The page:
Sandra Smith (nee Beatson) asked:
Do you know if Phil Chapman is still alive. I remember working for him when his Secretary went on long service leave. A character to be sure. He was Manager of the Coastal Radio Service and he had stored in his office lots of ships logs of sailing ships that sailed around the horn. I remember him dictating the report (I think weekly) which noted all at sea events i.e. Man overboard etc. I can see me sitting outside his office bashing away on an old typewriter. Had to be a good typist in those days as there was no correction facility on the typewriter. That was one of the more interesting relieving positions that I held. He was what made it interesting as you never knew what he was going to say next. Not always politically correct and not seen as an issue in those days.
Did a search on him as I remember him telling me about his days in Darwin during the war. Not sure if you have seen this.
Interview with Phil Chapman (When the war came to Australia)
|Title||Interview with Phil Chapman (When the war came to Australia)|
|Object type||To be confirmed|
|Date made||21 February 1991|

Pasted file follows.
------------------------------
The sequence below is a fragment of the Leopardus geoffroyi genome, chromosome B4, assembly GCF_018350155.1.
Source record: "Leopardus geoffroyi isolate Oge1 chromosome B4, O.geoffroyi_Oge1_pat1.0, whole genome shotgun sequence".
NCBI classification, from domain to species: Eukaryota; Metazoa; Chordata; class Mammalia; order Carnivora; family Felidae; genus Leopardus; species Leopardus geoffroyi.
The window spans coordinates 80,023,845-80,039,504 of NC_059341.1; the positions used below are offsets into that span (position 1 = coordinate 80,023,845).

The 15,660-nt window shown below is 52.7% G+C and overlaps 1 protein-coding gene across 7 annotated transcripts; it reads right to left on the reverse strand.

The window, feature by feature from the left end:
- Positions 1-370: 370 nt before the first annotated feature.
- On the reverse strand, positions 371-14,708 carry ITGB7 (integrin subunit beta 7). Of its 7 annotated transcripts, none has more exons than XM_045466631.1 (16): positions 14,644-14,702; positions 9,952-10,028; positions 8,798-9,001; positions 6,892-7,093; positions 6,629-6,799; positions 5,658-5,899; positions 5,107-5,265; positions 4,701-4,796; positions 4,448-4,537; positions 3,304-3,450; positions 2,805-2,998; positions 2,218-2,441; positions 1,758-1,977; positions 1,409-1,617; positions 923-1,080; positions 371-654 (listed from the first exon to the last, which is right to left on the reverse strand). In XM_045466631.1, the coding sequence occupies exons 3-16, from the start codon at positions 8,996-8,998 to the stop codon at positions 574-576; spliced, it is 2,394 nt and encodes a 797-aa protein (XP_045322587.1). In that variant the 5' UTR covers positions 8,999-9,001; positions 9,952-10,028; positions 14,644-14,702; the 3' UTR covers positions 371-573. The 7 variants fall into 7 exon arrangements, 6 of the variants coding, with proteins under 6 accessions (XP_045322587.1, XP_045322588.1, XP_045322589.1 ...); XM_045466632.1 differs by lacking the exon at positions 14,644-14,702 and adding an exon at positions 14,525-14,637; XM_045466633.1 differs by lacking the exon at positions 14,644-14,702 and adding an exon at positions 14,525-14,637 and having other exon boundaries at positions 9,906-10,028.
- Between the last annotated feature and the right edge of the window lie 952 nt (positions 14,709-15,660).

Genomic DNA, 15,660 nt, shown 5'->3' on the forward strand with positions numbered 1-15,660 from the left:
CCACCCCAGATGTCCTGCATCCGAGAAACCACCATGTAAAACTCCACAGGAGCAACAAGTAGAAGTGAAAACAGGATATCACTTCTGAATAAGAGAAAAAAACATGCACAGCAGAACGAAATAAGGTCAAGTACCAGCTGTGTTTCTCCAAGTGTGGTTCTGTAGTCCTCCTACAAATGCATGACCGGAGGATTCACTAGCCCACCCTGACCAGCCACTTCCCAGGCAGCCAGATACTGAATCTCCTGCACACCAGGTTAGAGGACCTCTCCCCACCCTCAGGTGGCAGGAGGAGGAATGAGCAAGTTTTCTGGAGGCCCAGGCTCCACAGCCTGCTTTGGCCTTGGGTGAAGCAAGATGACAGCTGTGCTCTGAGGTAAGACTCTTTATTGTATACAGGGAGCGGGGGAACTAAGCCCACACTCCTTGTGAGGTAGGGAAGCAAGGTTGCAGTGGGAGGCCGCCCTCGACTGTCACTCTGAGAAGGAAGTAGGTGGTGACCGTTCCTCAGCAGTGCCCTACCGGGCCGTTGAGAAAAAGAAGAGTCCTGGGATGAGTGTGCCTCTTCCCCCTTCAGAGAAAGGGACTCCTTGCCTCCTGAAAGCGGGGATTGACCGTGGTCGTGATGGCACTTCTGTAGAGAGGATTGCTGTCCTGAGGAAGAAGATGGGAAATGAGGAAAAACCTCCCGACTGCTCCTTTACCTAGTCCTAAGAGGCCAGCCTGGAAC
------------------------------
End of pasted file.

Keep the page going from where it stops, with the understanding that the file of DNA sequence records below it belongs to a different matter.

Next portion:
|Description||Mr Phil Chapman was a member of the Coastwatchers and was stationed at coastal radio station VID Darwin Radio. The Coastwatchers were set up by the Royal Australian Navy by Commander Falt. The Navy supplied a radio transceiver to volunteers- missionaries, planters, etc. There were eight hundred coastwatchers in northern Australia and Pabau New Guinea. Mr Chapman describes the bombing of Darwin on February 19 1942, his station was attacked before the raid on Darwin. He notes that the authorities in Darwin didn’t act on the information to hand. A Royal Commission was held six weeks after in Darwin to examine the events surrounding the bombing. Mr Chapman discusses many events which occurred during those eventful days: Bathurst Island station being attacked; the hospital ship Manunda being hit, the ammunition ship Neptuna being hit. He comments that while there was a general panic and rout, certain defence force units remained and did a magnificent job defending Darwin. He mentions the 10 American Kittyhawks returning from Java, which the RAAF Operations mistook for the “huge flights” referred to by McGrath the coastwatcher. These aircraft fought the Japanese and were all shot down. Mr Chapman recalls a number of individual coastwatchers, many being missionaries. He describes coastwatching as a dangerous job-considered spying and treated as such by the Japanese. Mr Chapman describes Darwin before the raid- militaristic appearance, busy shipping-100 ships in port the week previous to the raid; only 40 when the raid took place. He discusses coastal shipping conditions in Australian waters and the convoys used by merchant ships. Mr Chapman says that Darwin was his worst experience in the war, and survival directly after the bombing was very hard- food was scarce, and looting took place.|